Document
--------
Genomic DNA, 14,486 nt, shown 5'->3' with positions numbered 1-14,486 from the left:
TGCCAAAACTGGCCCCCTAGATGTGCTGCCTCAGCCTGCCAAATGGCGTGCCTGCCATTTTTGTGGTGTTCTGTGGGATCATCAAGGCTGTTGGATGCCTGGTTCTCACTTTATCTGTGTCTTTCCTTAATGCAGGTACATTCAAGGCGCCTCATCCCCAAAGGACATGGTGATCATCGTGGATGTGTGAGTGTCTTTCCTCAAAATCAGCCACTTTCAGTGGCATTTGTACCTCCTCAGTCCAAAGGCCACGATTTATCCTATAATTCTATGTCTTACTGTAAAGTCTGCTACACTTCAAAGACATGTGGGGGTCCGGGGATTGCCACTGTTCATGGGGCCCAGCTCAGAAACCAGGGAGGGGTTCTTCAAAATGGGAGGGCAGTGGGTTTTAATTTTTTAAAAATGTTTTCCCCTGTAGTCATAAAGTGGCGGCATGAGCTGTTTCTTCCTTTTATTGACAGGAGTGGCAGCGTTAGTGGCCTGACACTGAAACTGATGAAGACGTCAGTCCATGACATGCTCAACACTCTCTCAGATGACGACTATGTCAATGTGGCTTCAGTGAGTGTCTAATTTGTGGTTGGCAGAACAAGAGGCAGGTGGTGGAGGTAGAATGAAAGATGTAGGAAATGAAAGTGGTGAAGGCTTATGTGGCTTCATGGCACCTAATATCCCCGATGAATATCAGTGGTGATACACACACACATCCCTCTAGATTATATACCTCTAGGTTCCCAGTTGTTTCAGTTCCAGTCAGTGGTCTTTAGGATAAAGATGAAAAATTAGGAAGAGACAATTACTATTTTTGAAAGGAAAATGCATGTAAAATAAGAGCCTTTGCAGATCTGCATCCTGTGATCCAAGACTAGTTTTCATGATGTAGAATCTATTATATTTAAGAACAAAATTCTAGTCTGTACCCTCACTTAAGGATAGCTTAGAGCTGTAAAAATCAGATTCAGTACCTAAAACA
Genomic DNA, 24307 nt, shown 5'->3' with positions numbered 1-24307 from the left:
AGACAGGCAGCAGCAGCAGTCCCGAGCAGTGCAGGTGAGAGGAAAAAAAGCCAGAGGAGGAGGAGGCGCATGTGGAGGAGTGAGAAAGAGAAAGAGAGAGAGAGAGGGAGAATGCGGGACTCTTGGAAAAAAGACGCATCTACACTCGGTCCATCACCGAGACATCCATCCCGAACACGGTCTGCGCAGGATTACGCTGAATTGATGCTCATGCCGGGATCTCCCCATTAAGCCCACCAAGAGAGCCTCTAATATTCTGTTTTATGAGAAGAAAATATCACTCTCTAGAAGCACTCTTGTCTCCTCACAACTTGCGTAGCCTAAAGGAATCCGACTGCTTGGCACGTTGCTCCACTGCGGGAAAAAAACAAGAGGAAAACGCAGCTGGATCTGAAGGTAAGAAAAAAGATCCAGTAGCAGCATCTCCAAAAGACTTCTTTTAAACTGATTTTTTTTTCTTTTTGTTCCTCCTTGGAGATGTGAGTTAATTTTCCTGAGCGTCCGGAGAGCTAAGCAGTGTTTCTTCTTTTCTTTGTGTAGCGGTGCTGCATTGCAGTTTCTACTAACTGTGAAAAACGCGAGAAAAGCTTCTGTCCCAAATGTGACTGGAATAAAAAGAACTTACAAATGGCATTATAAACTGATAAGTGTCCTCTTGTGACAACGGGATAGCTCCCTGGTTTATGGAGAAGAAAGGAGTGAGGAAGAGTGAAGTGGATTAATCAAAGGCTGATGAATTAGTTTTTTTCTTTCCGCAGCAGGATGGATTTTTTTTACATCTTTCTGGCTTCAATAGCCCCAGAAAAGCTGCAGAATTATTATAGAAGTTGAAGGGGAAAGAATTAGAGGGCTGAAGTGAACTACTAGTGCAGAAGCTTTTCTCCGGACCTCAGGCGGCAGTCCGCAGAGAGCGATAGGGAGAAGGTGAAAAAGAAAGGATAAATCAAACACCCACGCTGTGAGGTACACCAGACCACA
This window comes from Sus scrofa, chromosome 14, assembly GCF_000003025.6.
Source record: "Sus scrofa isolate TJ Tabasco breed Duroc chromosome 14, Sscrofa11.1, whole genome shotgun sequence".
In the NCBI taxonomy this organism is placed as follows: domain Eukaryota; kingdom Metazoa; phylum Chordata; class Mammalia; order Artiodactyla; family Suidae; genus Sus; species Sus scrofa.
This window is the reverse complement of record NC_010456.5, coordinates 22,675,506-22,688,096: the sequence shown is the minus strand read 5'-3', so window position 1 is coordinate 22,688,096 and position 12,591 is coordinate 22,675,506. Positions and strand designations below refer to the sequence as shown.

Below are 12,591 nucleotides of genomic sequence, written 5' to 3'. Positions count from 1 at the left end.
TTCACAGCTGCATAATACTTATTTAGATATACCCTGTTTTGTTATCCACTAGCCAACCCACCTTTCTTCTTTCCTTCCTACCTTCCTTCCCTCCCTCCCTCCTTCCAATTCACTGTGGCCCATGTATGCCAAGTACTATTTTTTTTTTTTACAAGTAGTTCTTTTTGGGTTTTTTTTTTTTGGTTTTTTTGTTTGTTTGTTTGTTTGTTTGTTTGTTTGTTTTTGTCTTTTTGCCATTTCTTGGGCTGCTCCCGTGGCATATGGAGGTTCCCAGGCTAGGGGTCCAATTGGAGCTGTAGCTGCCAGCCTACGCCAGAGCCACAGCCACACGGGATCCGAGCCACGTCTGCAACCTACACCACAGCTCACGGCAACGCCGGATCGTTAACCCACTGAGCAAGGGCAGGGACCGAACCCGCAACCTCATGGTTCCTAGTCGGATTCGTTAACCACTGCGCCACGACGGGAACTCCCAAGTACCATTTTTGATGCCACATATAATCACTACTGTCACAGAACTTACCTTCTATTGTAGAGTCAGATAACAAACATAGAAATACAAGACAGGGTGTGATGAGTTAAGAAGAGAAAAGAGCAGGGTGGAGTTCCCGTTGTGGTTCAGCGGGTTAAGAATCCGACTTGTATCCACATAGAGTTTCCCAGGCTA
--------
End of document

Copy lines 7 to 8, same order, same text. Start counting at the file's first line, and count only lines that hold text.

In the NCBI taxonomy this organism is placed as follows: domain Eukaryota; kingdom Metazoa; phylum Chordata; class Mammalia; order Artiodactyla; family Suidae; genus Sus; species Sus scrofa.
This window is the reverse complement of record NC_010456.5, coordinates 22,675,506-22,688,096: the sequence shown is the minus strand read 5'-3', so window position 1 is coordinate 22,688,096 and position 12,591 is coordinate 22,675,506. Positions and strand designations below refer to the sequence as shown.